The Oakland-based Crown City Rockers are a five-piece hip-hop band rooted in competitive classical music—the founders met in Boston at the Berklee College of Music—and their viciously tight musical compositions make them not only one of the most refreshing acts in hip-hop but also in contemporary music, period. They combine live instruments and samples into a frenzy—such as their song "Heat," which sounds like it could have come off Bitches Brew—and they just released their second album, a tour de force called Earthtones, which Meanstreet called "the dopest album" of 2004.
The momentum behind Earthtones came from more than a decade of growth. MC Raashan and producer Woodstock started as dancers and dedicated hip-hop fans while growing up near Pasadena.
"I watched Raashan bust his first rhyme," says Woodstock. About 10 years ago, they went to an audition together for House of Pain, where the director told them he didn't need any more dancers and asked if they could rap. So after taking a long drive from Altadena, they improvised on the spot: Raashan grabbed the mic and Woodstock beat boxed.
Raashan found writing rhymes easy—he was a lifelong musicologist and had always enjoyed writing—and Woodstock started experimenting with instruments and samples. Soon, they were spending all their time making tapes. Looking back, Woodstock says, "we've come from spectators to full-time players."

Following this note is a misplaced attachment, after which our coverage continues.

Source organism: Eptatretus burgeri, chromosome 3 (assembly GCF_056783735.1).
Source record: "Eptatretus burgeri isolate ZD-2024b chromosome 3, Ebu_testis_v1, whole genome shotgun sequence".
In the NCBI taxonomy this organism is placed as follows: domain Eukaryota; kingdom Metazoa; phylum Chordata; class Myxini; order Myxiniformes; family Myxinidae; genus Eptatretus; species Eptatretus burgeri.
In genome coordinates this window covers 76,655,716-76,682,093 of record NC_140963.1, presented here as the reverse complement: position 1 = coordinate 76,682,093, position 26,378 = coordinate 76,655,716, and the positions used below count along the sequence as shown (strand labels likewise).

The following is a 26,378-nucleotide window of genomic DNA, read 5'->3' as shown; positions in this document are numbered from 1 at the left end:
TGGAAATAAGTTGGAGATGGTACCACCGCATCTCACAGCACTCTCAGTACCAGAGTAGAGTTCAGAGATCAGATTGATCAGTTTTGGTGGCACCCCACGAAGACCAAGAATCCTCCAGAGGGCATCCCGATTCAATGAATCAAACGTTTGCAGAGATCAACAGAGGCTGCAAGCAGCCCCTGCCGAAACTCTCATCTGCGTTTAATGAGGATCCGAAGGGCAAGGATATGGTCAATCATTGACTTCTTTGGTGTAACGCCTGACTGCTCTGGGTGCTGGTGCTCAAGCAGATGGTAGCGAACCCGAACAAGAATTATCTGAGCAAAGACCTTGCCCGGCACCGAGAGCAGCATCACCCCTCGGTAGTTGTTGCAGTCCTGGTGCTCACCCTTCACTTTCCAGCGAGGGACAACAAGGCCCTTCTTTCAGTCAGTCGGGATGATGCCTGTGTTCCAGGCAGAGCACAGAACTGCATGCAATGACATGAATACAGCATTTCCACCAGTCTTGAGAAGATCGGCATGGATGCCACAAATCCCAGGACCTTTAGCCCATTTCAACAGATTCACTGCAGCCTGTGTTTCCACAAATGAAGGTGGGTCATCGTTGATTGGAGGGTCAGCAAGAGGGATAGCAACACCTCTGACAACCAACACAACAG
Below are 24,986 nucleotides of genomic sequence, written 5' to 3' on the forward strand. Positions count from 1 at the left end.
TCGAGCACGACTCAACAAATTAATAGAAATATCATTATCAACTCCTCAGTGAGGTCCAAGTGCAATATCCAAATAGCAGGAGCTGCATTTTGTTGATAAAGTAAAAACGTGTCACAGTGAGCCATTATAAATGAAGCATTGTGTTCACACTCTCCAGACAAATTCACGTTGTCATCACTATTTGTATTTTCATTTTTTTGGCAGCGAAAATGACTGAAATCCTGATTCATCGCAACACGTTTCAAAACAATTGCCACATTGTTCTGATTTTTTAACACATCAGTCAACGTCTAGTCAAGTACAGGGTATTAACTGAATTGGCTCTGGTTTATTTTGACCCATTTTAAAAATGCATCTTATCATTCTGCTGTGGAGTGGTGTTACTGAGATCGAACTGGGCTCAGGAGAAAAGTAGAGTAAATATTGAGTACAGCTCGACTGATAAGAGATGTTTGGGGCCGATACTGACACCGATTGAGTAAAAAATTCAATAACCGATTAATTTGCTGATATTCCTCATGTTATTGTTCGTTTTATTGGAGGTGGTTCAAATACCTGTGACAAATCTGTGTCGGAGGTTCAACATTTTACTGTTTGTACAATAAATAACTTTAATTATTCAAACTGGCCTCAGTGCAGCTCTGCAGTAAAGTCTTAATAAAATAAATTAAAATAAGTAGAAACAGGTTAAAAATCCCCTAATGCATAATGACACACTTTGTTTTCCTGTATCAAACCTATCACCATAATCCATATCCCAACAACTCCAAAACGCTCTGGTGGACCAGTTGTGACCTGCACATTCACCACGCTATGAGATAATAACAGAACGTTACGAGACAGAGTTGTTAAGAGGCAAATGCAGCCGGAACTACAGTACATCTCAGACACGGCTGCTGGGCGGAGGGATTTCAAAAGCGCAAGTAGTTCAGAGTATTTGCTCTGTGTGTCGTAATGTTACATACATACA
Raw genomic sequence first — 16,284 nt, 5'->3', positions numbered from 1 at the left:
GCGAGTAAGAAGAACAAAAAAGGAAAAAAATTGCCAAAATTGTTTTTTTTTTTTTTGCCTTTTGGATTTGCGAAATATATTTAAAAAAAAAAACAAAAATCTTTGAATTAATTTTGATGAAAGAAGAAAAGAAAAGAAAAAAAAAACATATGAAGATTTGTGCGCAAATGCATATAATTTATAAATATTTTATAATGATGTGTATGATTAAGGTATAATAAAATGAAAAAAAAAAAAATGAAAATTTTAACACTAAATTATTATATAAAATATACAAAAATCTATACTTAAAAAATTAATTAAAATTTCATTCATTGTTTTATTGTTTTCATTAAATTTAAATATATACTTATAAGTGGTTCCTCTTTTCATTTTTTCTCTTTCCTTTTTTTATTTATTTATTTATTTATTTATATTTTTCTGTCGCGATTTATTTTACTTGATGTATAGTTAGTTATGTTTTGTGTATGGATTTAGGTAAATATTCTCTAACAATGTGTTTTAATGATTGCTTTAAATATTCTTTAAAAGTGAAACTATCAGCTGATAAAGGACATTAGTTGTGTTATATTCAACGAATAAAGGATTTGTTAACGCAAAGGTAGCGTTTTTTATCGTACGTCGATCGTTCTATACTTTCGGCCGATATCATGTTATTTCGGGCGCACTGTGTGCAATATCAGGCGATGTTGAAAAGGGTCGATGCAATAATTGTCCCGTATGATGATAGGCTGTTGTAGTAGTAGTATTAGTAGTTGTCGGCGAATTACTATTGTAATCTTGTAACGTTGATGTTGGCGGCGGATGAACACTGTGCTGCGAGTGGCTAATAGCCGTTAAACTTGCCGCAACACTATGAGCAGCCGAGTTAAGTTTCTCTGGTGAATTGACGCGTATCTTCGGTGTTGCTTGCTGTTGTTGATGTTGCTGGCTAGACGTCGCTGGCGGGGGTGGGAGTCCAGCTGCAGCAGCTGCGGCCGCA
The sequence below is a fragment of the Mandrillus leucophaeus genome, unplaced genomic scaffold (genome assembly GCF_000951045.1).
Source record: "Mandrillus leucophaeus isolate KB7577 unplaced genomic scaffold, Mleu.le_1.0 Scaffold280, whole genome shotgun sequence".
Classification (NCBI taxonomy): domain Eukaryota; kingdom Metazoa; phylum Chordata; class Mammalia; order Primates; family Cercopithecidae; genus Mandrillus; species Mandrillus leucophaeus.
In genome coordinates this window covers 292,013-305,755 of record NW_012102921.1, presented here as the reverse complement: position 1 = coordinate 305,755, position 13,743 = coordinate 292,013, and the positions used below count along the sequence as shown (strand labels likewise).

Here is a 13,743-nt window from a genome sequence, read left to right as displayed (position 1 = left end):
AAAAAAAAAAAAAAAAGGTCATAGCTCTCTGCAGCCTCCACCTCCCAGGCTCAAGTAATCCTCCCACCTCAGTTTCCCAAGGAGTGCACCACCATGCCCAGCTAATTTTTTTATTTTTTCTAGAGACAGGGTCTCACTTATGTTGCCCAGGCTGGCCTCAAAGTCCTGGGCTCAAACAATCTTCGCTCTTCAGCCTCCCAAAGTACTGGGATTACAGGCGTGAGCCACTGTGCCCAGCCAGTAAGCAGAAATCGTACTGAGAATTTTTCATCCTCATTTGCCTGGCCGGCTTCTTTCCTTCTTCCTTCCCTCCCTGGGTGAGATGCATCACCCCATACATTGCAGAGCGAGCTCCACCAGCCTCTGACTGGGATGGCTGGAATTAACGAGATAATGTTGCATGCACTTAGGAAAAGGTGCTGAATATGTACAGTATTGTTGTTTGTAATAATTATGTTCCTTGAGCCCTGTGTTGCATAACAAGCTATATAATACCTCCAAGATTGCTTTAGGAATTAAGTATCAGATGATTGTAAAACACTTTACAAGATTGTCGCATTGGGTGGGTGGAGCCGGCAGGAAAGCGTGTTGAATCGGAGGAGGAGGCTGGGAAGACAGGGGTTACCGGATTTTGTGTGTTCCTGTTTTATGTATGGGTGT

Crown City (another name for Pasadena) were originally called Mission, after the Mission Hill district of Boston where the band members lived when they first started. Keyboardist Kat Ouano—a Kansan enrolled at Berklee—joined the early Rockers, along with Moe Pope, who split MC duties with Raashan ("[They were] as fluid as Q-Tip and Phife," remembers DJ Josh One).
Pope eventually left the band, and Crown City's current lineup includes Ethan Parsonage (a.k.a. Headnodic) as producer and bassist and Max MacVeety on drums. They changed their name after a potential lawsuit from the '80s British band called the Mission U.K. and relocated to the Bay Area, releasing their first album One in 2001.
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You can hear Sun Ra, Fela Kuti and Coltrane in their music: Raashan rides the beat like a surfer on Hawaii's North Shore, and Ouano sinks into intense cosmic improvisations. ("She's the real star," says Raashan. "She has a lifelong education in music.") And their devoted fans have put countless Crown City Rockers stickers from Haight Street in San Fran to the Lake Merritt district of Oakland.
That kind of adoration doesn't surprise Miles Tackett—his own band the Breakestra mines a similar section of hip-hop history.
"Before there were drum machines and raps on record, there was the live band," he says. "The foundation of American hip-hop grew from MCs rhyming with live musicians. And Crown City Rockers are keeping the spirit moving forward."
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